It’s easy to imagine a contact tracing call, in which a public health worker calls to either discuss the contacts someone who is positive for COVID-19 has had or notify a person that they may have …
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It’s easy to imagine a contact tracing call, in which a public health worker calls to either discuss the contacts someone who is positive for COVID-19 has had or notify a person that they may have been in contact with someone who has the disease, as stressful for all involved.
But Debby Bower, who works as a contact tracer and case investigator for Jeffco Public Health, doesn’t see it that way.
”With all of us collectively pulling together, it is a marvelous communal process of trying to be protective and supportive of keeping people as healthy as possible and limiting the spread of COVID-19 as much as possible,” said Bower, who makes dozens of such calls each day.
That process begins when someone who lives in Jefferson County tests positive for COVID-19 and the results are passed on to a case investigator and contact tracer like Bower who calls the positive person to discuss both their experience with the illness and who else they have recently been in contact with.
MORE: CDC explanation of the contact tracing process
Leah Greenberg was called by Bower in late July after Greenberg was one of several to test positive after being exposed to one another on a girl’s trip to South Carolina.
The conversation lasted about half an hour with Greenberg starting out by telling Bower the story of her time in South Carolina and Bower then asking her additional questions about whether she had been in contact with other people (she hadn’t as she and her friends took pains to avoid any other people once one learned she had been explosed to someone who had tested positive).
”It was a great interaction with her mostly because she was recognizably so appreciative of us doing what we could do to stop the spread where there are other people out there who are so blatantly selfish about it,” said Greenberg.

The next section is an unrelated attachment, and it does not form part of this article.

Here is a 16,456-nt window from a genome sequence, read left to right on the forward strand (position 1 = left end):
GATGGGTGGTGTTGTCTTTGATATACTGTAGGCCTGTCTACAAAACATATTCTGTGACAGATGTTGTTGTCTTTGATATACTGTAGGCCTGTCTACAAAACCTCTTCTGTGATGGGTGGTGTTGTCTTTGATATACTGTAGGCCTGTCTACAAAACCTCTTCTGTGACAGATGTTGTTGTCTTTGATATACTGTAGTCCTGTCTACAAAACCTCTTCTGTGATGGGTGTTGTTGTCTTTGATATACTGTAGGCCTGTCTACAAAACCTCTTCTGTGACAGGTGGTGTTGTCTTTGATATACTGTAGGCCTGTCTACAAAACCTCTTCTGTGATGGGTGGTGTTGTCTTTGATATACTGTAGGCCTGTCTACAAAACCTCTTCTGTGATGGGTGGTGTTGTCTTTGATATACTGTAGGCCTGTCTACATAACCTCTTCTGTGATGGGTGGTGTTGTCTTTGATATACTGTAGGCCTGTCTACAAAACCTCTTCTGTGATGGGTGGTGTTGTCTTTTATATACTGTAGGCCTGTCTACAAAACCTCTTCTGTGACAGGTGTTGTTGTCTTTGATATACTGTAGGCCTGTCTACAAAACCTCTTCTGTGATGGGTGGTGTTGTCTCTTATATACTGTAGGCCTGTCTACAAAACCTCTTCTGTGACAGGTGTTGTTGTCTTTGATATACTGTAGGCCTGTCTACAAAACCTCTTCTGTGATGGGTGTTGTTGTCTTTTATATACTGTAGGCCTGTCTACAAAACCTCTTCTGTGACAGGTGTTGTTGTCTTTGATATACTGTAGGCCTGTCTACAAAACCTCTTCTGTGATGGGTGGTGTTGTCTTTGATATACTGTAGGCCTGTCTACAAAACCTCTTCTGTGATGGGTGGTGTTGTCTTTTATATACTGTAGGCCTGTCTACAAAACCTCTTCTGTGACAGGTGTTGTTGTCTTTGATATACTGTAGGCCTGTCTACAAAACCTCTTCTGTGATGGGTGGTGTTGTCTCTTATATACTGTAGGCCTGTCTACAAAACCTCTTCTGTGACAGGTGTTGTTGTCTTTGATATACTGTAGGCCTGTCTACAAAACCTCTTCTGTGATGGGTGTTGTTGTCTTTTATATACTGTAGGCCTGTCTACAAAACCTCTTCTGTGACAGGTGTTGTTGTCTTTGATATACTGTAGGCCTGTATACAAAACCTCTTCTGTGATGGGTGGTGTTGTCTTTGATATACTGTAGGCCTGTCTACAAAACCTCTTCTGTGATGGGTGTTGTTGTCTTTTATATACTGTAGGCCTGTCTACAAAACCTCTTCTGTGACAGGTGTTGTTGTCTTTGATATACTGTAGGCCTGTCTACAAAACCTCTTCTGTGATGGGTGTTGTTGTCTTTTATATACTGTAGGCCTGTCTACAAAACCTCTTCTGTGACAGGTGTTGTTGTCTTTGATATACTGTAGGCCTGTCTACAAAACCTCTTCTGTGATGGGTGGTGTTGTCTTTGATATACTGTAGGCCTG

Bower said she enjoys those calls in part because they provide an opportunity to connect those who have COVID-19 with additional help and resources.
”There is a real beauty in this person-to-person connection and inquiring genuinely about ‘How are you? What’s your experience? Are there any ways we can help you with resources or are their rigors that having COVID-19 has brought to the fore that we can help with?” Bower said.
Based on information provided during that initial call, contact tracers then reach out to those who may have been exposed to warn them of their possible exposure.
Although Greenberg said Jeffco’s contact tracers are now reaching the vast majority of people they try to call, she said people can sometimes be concerned about speaking with case investigators and contact tracers. She therefore hopes to push the message that contact tracing conversations not something to be feared but rather easy and comfortable.
Those concerns can be particularly prevalent among racial minorities, who often are leery of contact tracers because of what JCPH Executive Director Mark B. Johnson calls ”the past lost trust of public health and the medical system with people of color.”
Johnson recently told the county commissioners JCPH is making efforts to hire more minorities to work as contact tracers and conduct outreach with organizations focused on serving the minority community.
”We are trying to gain that trust so that in contact tracing we truly are getting the kind of information we need,” Johnson said.
Despite those challenges, Bower said she has been impressed by the general willingness of the community to participate in the process and believe its effectivness is being beared in recent case number decreases.
”It really is this massive partnership and community endeavor all for the good,” she said. ”And so we are so grateful and appreciative of people’s willingness to engage and be part of that and the willingness, energy, time and commitment to our larger community they are showing.”
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